This is the usual defense libertarians invoke, and it’s a good argument. The critic, however, might say that even if the defense is true, it doesn’t prove that inequality is necessary for that result. There’s a difference between saying, “Good economic institutions will produce inequality while creating good economic outcomes for all,” and saying, “Good economic outcomes for all can’t be produced without inequality.” The critic would likely ask how reducing the inequality that markets produce will harm their ability to produce those good results.

And here is where we come back to the Pew study and get a second defense of inequality. One way the middle class (and all of us) has become richer in the last generation is that the cost of so many goods and services has dropped in terms of the number of hours we have to work at the average wage in order to purchase them. The lower price of basic goods has enabled more and more people to afford things like large TVs, smartphones, and new, cheaper medications.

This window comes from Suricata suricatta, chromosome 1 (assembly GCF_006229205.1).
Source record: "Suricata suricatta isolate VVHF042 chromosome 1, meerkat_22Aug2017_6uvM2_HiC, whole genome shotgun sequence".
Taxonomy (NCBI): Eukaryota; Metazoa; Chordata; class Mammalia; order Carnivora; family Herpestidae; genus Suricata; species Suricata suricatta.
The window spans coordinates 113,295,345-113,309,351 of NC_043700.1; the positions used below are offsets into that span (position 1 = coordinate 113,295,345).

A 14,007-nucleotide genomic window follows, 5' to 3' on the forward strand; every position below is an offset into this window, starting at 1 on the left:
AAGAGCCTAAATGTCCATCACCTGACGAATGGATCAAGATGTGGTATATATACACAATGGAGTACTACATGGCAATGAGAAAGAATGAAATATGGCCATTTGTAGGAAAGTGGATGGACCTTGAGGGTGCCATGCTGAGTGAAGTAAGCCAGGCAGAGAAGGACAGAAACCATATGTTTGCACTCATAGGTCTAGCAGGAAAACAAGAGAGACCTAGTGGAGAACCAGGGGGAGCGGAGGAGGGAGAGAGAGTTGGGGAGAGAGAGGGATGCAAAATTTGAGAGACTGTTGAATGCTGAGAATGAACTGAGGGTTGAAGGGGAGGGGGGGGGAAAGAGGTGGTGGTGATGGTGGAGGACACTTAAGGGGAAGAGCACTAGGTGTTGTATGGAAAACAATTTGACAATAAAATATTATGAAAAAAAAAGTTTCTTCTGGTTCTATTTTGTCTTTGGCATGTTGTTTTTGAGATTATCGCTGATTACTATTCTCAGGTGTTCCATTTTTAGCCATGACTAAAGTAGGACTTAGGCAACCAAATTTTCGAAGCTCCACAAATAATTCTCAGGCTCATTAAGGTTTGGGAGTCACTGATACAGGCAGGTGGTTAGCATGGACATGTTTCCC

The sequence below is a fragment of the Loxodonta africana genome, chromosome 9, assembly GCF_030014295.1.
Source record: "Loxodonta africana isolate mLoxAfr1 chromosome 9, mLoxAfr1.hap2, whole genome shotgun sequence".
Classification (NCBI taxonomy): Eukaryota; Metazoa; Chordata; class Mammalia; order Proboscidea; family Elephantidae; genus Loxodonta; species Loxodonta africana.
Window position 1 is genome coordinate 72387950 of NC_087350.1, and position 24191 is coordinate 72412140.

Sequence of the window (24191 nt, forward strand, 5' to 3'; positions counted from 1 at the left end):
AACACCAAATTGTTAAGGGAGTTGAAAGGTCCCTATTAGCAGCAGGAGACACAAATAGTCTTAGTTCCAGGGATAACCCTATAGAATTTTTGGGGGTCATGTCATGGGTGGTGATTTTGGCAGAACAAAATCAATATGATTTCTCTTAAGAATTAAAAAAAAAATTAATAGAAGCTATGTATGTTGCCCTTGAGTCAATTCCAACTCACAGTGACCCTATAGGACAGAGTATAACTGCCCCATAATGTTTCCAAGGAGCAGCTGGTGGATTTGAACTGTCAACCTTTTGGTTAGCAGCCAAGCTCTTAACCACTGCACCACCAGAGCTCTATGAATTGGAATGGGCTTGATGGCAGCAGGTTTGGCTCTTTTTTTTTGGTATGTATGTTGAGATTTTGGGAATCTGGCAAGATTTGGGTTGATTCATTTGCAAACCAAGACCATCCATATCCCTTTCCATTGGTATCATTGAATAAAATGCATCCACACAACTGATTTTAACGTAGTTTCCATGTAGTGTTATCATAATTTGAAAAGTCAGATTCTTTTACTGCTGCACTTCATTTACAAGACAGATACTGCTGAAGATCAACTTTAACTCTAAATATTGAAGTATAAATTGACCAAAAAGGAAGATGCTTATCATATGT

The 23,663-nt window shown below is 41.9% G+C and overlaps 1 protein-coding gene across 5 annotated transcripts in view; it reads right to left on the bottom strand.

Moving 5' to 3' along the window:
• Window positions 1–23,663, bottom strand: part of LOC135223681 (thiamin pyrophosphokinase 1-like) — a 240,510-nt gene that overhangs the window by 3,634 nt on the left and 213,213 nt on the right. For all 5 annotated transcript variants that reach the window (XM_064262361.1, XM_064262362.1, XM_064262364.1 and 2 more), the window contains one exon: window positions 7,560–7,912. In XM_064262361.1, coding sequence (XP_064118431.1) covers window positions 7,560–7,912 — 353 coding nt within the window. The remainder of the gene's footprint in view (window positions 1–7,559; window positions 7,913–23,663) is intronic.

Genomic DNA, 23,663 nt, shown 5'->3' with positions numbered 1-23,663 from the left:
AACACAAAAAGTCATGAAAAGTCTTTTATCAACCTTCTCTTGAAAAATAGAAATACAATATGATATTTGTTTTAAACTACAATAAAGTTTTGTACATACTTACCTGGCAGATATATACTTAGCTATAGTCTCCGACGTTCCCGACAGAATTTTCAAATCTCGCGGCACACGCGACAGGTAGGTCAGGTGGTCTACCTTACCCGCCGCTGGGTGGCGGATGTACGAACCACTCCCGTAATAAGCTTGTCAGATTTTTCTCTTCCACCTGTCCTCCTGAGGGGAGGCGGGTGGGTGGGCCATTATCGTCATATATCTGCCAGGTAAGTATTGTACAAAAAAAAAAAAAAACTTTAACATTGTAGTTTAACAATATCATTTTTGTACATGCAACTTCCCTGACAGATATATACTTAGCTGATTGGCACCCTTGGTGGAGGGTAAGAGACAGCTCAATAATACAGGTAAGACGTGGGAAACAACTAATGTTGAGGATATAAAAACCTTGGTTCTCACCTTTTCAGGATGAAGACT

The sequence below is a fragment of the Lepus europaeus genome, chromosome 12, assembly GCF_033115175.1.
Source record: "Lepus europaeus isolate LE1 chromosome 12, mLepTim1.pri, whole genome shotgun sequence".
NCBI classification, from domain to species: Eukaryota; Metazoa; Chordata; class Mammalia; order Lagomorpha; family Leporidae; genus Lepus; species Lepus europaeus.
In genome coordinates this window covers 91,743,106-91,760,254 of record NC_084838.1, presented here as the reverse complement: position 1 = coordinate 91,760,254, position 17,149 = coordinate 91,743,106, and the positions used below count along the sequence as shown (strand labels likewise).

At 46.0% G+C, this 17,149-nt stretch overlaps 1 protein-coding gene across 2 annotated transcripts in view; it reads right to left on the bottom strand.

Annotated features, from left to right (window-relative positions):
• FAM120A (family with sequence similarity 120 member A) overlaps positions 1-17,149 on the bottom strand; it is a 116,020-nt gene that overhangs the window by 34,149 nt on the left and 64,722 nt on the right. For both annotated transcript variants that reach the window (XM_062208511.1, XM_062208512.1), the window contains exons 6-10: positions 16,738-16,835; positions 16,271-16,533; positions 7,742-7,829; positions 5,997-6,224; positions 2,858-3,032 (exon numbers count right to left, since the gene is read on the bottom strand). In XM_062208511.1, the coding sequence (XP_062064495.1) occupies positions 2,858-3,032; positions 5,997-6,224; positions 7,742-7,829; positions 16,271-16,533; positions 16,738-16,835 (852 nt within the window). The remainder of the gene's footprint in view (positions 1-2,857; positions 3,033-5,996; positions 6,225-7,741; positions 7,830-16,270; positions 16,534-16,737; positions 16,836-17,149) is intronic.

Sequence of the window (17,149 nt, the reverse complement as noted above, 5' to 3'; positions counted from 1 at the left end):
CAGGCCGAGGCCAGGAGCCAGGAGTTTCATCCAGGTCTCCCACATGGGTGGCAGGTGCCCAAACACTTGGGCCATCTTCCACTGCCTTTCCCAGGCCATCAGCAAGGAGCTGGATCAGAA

One thing that has made this process happen is inequality. In The Constitution of Liberty, F.A. Hayek argued,

A large part of the expenditure of the rich, though not intended for that end, thus serves to defray the cost of the experimentation with the new things that, as a result, can later be made available to the poor.… Even the poorest today owe their relative material well-being to the results of past inequality.

Having a group of very rich people is what enables yesterday’s luxuries to become today’s basics.